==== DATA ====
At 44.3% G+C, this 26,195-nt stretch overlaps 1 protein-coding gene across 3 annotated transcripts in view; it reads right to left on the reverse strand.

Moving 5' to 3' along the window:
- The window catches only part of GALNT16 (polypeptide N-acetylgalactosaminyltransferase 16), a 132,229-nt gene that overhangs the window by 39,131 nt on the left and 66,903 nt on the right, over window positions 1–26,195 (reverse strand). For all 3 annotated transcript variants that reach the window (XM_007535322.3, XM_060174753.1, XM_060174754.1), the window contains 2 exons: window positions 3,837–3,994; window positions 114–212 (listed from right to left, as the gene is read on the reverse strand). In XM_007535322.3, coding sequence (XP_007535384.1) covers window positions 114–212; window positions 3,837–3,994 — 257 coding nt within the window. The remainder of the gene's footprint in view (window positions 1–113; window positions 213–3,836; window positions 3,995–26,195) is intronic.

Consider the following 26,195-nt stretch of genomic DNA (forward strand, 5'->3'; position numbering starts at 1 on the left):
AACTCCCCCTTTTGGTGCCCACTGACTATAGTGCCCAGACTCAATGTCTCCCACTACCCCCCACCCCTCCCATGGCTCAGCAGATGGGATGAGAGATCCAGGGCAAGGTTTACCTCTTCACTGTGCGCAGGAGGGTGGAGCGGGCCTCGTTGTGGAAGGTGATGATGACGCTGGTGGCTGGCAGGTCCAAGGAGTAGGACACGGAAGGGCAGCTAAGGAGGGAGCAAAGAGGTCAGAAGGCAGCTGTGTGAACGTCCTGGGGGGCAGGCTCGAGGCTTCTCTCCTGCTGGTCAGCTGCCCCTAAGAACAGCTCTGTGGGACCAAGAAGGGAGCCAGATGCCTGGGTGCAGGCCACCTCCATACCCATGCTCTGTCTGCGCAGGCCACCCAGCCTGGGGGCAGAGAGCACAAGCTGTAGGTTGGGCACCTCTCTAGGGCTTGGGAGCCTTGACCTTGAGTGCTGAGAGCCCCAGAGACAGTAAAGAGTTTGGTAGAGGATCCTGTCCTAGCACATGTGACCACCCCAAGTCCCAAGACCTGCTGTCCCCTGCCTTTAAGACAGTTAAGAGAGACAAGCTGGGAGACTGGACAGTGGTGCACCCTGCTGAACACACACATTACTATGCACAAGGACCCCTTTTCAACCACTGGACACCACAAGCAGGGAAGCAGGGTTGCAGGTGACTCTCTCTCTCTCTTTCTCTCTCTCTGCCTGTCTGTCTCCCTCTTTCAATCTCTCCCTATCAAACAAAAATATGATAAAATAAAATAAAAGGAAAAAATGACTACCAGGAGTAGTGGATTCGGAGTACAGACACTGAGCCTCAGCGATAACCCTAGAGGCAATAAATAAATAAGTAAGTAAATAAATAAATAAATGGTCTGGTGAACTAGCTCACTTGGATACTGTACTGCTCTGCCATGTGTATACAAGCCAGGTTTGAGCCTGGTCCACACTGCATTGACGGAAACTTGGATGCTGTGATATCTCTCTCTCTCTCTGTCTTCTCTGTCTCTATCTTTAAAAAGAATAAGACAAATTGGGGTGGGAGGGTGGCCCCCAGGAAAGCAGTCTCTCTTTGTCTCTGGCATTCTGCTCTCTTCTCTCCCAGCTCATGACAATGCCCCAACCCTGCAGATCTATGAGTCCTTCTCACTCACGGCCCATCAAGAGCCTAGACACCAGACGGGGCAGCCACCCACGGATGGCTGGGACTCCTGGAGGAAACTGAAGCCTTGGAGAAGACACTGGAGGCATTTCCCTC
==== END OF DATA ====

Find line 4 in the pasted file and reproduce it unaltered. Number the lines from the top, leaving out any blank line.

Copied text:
Consider the following 26,195-nt stretch of genomic DNA (forward strand, 5'->3'; position numbering starts at 1 on the left):